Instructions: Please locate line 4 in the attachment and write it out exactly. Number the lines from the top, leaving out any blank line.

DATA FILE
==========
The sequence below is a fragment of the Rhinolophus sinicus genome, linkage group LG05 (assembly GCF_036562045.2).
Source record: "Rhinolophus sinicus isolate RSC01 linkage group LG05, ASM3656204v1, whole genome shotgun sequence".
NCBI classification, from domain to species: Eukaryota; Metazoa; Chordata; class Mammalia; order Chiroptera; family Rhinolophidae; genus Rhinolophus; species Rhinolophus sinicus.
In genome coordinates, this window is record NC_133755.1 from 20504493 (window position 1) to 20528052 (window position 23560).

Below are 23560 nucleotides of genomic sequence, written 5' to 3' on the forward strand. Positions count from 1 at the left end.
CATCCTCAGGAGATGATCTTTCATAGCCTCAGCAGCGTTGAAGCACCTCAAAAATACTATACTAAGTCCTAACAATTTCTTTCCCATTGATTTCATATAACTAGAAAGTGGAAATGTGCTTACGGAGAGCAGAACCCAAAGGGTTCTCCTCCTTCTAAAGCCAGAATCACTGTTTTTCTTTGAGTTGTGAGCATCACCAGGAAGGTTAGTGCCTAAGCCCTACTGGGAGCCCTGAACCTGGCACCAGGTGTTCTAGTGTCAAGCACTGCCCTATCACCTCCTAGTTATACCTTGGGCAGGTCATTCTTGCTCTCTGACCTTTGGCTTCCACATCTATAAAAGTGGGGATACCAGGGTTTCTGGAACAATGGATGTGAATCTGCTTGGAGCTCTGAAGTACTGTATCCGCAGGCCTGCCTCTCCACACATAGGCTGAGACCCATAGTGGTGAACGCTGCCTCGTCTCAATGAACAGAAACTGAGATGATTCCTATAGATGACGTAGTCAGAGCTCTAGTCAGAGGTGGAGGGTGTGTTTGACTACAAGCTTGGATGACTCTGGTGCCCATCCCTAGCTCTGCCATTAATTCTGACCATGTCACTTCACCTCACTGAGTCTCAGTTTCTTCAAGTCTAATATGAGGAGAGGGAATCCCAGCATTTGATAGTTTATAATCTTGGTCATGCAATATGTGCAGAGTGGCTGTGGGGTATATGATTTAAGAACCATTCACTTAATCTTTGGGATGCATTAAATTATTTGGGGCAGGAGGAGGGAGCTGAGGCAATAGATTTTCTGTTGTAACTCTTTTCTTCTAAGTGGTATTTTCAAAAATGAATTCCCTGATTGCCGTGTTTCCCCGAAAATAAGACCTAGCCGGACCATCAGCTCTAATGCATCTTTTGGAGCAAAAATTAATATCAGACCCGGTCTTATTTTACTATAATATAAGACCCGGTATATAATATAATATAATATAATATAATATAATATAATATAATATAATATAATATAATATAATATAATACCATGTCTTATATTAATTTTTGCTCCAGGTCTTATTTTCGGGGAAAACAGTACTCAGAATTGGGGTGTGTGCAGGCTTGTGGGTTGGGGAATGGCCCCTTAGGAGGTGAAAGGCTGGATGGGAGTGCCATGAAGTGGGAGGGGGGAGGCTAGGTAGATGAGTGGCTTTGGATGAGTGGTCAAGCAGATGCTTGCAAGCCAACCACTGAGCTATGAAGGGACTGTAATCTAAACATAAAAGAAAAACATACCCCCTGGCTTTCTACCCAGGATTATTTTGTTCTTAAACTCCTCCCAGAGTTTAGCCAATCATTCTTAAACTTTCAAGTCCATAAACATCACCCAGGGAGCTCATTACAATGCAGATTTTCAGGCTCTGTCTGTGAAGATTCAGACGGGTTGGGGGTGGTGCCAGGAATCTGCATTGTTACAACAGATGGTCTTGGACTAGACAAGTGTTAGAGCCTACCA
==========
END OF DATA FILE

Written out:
In genome coordinates, this window is record NC_133755.1 from 20504493 (window position 1) to 20528052 (window position 23560).